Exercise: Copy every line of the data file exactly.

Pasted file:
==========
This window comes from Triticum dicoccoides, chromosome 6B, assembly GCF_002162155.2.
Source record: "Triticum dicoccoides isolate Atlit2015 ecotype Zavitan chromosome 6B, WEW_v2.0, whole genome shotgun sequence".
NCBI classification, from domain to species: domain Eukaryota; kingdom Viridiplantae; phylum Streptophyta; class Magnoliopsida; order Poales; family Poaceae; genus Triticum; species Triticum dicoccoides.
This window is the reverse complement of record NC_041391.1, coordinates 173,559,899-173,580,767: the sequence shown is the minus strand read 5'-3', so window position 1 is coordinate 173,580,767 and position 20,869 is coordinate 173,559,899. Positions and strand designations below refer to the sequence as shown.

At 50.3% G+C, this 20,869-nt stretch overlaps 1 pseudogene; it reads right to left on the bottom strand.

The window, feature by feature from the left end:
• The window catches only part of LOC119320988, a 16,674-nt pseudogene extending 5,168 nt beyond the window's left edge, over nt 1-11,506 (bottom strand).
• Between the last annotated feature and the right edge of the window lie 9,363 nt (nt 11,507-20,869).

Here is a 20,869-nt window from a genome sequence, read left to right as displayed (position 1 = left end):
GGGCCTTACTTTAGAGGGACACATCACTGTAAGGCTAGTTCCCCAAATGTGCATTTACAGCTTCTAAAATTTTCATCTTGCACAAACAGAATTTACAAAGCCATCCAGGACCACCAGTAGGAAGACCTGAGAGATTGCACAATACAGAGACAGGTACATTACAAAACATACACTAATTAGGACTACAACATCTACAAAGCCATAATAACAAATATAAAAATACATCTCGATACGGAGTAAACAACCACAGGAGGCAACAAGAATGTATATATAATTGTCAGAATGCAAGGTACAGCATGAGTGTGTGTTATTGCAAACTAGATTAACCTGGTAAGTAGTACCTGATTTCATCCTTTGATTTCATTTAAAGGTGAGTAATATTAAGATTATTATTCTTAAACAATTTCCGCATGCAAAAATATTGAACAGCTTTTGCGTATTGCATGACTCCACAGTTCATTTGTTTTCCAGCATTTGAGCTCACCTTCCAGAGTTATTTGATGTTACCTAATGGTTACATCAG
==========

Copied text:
This window comes from Triticum dicoccoides, chromosome 6B, assembly GCF_002162155.2.
Source record: "Triticum dicoccoides isolate Atlit2015 ecotype Zavitan chromosome 6B, WEW_v2.0, whole genome shotgun sequence".
NCBI classification, from domain to species: domain Eukaryota; kingdom Viridiplantae; phylum Streptophyta; class Magnoliopsida; order Poales; family Poaceae; genus Triticum; species Triticum dicoccoides.
This window is the reverse complement of record NC_041391.1, coordinates 173,559,899-173,580,767: the sequence shown is the minus strand read 5'-3', so window position 1 is coordinate 173,580,767 and position 20,869 is coordinate 173,559,899. Positions and strand designations below refer to the sequence as shown.

At 50.3% G+C, this 20,869-nt stretch overlaps 1 pseudogene; it reads right to left on the bottom strand.

The window, feature by feature from the left end:
• The window catches only part of LOC119320988, a 16,674-nt pseudogene extending 5,168 nt beyond the window's left edge, over nt 1-11,506 (bottom strand).
• Between the last annotated feature and the right edge of the window lie 9,363 nt (nt 11,507-20,869).

Here is a 20,869-nt window from a genome sequence, read left to right as displayed (position 1 = left end):
GGGCCTTACTTTAGAGGGACACATCACTGTAAGGCTAGTTCCCCAAATGTGCATTTACAGCTTCTAAAATTTTCATCTTGCACAAACAGAATTTACAAAGCCATCCAGGACCACCAGTAGGAAGACCTGAGAGATTGCACAATACAGAGACAGGTACATTACAAAACATACACTAATTAGGACTACAACATCTACAAAGCCATAATAACAAATATAAAAATACATCTCGATACGGAGTAAACAACCACAGGAGGCAACAAGAATGTATATATAATTGTCAGAATGCAAGGTACAGCATGAGTGTGTGTTATTGCAAACTAGATTAACCTGGTAAGTAGTACCTGATTTCATCCTTTGATTTCATTTAAAGGTGAGTAATATTAAGATTATTATTCTTAAACAATTTCCGCATGCAAAAATATTGAACAGCTTTTGCGTATTGCATGACTCCACAGTTCATTTGTTTTCCAGCATTTGAGCTCACCTTCCAGAGTTATTTGATGTTACCTAATGGTTACATCAG